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November 2018
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TD Magazine

Show Me the Money

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Show Me the Money

Women are less likely than men to negotiate for better salary and benefits. Let’s change that.

You have probably heard that, in the United States, women make only about 80 cents for every dollar that men make. According to the Institute for Women's Policy Research, at this rate, it will take 42 years for white women to reach pay equity, 107 years for black women, and Hispanic women may have to wait 230 years to receive equal pay for equal work.

Reaching pay equity is a hot topic, and there are many reasons why women aren't paid equally: They tend to be primary caretakers of their families, which means their careers may take a back seat to their spouses' careers, and they may take extended leave when their children are young, which affects their work history; they also may choose careers with lower salaries, and future employers, therefore, may offer them lower salaries based on their previous or current wages. In addition, there are implicit and explicit biases that hold women back, which create gender-based wage disparities, ultimately affecting their roles, careers, and compensation.

Some of these issues may be out of their control, and my focus for this article is on the one thing women can control: negotiating salary and benefits. A 2014 Harvard Business Review study found that only 7 percent of women negotiate salary compared with 57 percent of men. The study found the same results as a 10-year-old study by Linda Babcock, professor of economics at Carnegie Mellon University, which indicates that women are not making progress when it comes to closing the salary gap.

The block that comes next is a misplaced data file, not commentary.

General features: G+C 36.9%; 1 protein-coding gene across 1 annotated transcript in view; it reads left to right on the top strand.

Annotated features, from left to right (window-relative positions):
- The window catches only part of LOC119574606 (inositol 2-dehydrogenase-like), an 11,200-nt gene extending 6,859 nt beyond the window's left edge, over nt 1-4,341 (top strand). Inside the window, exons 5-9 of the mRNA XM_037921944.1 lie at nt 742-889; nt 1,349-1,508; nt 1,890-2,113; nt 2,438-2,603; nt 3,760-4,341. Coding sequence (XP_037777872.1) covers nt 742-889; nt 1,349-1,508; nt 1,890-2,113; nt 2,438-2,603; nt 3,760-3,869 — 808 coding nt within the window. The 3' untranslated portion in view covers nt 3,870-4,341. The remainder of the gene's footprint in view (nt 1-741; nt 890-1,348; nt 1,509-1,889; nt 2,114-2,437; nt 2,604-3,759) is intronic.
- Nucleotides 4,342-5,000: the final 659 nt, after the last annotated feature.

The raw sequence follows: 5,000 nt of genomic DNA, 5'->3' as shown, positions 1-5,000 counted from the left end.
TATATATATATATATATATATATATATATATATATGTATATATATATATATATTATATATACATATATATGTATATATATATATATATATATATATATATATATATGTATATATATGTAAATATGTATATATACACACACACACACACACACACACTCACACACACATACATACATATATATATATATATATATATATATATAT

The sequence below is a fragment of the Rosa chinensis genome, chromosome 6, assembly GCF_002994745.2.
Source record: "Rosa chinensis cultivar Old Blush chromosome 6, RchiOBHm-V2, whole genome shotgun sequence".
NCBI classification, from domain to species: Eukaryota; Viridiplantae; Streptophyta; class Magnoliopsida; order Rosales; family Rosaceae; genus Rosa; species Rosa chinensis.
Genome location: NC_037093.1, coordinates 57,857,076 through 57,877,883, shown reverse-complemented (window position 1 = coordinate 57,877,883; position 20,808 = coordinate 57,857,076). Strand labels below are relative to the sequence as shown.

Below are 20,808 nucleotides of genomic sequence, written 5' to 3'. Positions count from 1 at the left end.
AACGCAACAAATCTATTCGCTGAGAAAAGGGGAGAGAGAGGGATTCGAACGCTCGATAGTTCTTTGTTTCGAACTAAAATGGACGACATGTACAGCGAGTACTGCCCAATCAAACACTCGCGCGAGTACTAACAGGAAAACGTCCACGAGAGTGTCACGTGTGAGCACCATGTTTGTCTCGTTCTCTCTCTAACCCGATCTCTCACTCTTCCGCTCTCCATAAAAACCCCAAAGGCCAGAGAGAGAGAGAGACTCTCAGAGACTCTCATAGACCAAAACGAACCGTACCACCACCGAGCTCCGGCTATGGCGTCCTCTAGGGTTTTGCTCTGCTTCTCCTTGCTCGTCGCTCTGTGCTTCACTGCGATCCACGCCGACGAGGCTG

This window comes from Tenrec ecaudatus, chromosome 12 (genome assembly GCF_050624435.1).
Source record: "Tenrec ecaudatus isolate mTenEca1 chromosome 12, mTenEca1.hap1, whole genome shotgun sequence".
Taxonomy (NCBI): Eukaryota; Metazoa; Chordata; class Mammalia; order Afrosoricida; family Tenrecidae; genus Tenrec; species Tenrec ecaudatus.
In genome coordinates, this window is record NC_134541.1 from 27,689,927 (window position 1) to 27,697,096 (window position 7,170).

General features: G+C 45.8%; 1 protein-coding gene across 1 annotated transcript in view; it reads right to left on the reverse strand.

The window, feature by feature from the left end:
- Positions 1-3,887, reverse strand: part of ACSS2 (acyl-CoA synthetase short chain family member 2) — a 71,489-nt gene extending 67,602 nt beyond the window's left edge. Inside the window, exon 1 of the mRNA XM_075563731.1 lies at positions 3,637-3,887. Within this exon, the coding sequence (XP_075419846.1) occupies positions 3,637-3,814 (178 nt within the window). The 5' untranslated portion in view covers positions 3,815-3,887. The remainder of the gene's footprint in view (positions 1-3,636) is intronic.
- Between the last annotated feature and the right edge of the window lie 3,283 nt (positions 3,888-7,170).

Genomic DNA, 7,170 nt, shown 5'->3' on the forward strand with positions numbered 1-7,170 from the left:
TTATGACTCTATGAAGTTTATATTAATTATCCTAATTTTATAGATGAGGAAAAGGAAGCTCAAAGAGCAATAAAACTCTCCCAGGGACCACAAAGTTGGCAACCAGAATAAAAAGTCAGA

The main way to close the wage gap is for women to ask for what they want. Over a 40-year career, the pay gap between men and women adds up to an average of $430,480. By not negotiating, women not only lose hundreds of thousands of dollars in salary, but it's even greater when they factor in how their compensation affects their pension, Social Security benefits, and retirement plans (e.g., 401(k) plans).

Reality check

When I began my career a few decades ago, no one discussed negotiating. So, being uninformed, I didn't negotiate for my first three jobs. The pivotal point for me was when I had worked at AT&T for 10 years, and HR asked me to take on an additional role of managing a team whose manager was fired unexpectedly. I tried to ask for more money but didn't fully understand the process or how to remove my emotions when asking.

One day, I shared my frustrations with two colleagues by saying, "They don't pay me enough to do two jobs" and quickly learned that I was being paid $15,000 less per year than they were. More notably, they had no direct reports, and I was managing two teams comprising 37 employees. When I asked my vice president to compensate me fairly, her response was that I would never make what they were because "They had more time in their positions." I was stunned and tried to counter her argument but was unsuccessful.

It was then I realized I had made a big mistake in not negotiating 10 years earlier. Even my close friend in HR who initially offered me the position told me that they had expected me to negotiate—probably even more so because I had just graduated with a master's degree. I had attended two great universities and visited their career centers many times—but, again, no one ever mentioned negotiating an offer.